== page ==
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Ash Kumra: Passion Makes Perfect

This wunderkind entrepreneur has a dream – to help you achieve yours
Ash Kumra

For just about anyone, being honored at the White House would be considered the career achievement of a lifetime. The fact that Ash Kumra was invited by the age of 30 should give you an indication of the kind of life he’s leading.

The Irvine, CA, native is one of the nation’s most prodigious entrepreneurial talents, heading up global digital media distributor DesiYou and self-improvement website, in addition to being a prolific advisor and lecturer. How did he do it?

We’ve all heard the saying “Do what you love and the money will come.” But for Kumra, the money isn’t coming despite his decision to follow his passion, but directly because of it. Admittedly, his passion isn’t stamp collecting. Rather, he’s a devoted problem-solver.

In 2006, on a trip to India, Kumra came to a realization about Indie content on US television. “The TV channels suck! They’re preprogrammed and they represent, like, five percent of what India’s amazing entertainment is. So I figured, let’s create this kind of hub, where we can represent various content from India and from other places too, and let’s distribute it license-free, piracy-free and in a way that can get more traffic and more distribution.” In 2007, he and friend Harish Rao created DesiYou. Problem solved.

Well, almost. A flagging economy and customer confusion about the company’s role are just a couple of the reasons he’s had to pivot (adjust strategy) in the last five years. But that’s par for the course when you’re building your own enterprise from the ground up, and it’s why Kumra is adamant that all entrepreneurship must be “passion-based.”

Ash Kumra Quote
“I have this phobia when I meet entrepreneurs that are building something just to follow a trend,” he confides. “Like, ‘Oh, LinkedIn just went public, so we gotta go create a business-to-business social-networking app now because LinkedIn doesn’t do that.’ That’s wrong.”

Partially, this is because of his belief that passion yields superior products. But mainly, it comes down to the fact if the economy takes a downturn, trend-hoppers are likely to cash out, while a passionate entrepreneur will stick, adjust and ultimately weather the storm, becoming stronger for it.

It’s a message that he’s since taken public, as an advisor to upstart entrepreneurs and frequent lecturer. He’s a self-described “on-call entrepreneur” at Chapman University in California and as part of his big night at the White House, where he was being honoured as one of Empact 100’s top young entrepreneurs in the country, he gave a two-minute address via to millions across the globe.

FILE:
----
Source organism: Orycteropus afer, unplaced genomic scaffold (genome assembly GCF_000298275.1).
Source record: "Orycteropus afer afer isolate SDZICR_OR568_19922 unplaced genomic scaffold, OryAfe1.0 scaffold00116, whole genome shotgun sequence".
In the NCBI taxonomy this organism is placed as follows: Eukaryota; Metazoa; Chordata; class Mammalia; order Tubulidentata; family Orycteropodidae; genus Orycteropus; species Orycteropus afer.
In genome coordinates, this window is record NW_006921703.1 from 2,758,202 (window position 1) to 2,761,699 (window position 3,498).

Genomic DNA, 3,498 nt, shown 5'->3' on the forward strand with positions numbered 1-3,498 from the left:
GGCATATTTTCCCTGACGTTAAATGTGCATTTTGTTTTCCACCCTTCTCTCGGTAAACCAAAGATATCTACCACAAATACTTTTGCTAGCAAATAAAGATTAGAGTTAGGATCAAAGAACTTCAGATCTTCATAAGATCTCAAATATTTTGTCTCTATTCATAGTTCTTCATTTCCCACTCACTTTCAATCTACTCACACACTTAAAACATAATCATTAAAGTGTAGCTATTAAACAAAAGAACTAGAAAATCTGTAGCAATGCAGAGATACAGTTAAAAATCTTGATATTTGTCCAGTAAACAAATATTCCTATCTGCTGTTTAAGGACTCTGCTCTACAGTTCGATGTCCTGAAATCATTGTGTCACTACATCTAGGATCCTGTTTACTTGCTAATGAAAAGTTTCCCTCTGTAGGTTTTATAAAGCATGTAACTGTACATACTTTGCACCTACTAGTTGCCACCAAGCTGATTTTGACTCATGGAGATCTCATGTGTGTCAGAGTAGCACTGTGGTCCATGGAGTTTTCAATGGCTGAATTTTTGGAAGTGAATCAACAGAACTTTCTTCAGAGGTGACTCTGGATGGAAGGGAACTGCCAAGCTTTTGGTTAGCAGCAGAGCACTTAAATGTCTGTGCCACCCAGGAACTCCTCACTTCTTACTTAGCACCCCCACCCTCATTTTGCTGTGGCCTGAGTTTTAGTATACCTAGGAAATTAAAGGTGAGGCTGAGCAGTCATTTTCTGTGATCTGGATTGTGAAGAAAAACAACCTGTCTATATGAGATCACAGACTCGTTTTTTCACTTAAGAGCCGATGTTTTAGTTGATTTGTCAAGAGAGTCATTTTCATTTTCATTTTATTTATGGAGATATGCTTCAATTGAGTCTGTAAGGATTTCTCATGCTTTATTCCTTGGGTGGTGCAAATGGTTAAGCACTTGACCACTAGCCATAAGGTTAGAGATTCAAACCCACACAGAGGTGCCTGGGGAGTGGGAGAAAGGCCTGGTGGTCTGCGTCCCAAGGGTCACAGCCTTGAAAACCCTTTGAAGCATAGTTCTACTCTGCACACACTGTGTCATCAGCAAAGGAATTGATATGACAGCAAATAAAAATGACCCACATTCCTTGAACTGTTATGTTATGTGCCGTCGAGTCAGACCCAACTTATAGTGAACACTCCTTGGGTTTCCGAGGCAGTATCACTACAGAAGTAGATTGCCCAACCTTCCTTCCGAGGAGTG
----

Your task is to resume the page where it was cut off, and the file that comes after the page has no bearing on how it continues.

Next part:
One thing he noticed early on: Many of the people he was preaching to about following their passion didn’t know what their passion was. Enter, an interactive site co-founded by Kumra, where visitors complete “dream board” exercises to work out what they’re really after in life.

It’s a natural evolution of his love of solving. What’s more, there’s a palpable intensity in his words as he discusses helping people get in touch with their inner entrepreneur. “I’m a frustrated speaker, advisor and entrepreneur who meets a lot of people who don’t know what they want,” he explains. “And I feel, ‘OK, they need to get the zen of passion that I have.’”

Ever generous with his advice, Kumra’s also got some tips for entrepreneurial Anokhians. “You’ve got to get yourself out there,” he offers. “Before you want to become this big LinkedIn or big Facebook, you have to be on the radar.” He gives his speaking engagements and social-media accounts a ton of credit for building his own profile. Furthermore, Kumra says his biggest takeaway from rubbing elbows with the policy-makers in Washington was the immense importance of being active in your own backyard. This is true for established businessmen like him (in nurturing local entrepreneurs), as well as upstarts with eyes on future Facebook-dom. His advice: in the beginning it’s OK to “just be a student of entrepreneurship. You can help out with local community groups, help out with the chamber of commerce or just help out other people [who do have] resources.”

To that point, also realize that entrepreneurship doesn’t mean quitting your job, dusting off mom’s old recipe book and throwing all of your money into a pastry shop; stepping outside the established way of doing things and making your own unique mark is something that can be applied to any job. “I have a friend,” he illustrates. “He’s with IBM and he is pushing for different research and incubation-type of ideas. IBM’s going to own it…but he’s still an entrepreneur within his company.”

Finally, understand that you too can end up at the White House someday. Ash Kumra himself started as a guy with a good job who felt like something was missing in his life. As he’s quick to mention, there’s no reason anyone else can’t find their passion and the courage to pursue it, just as he found his. “I’m nobody special.

I didn’t have a Rupert Murdoch or a Richard Branson as my father. I did it [by] believing in myself and trying to make my dreams happen.”


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Ash Kumra

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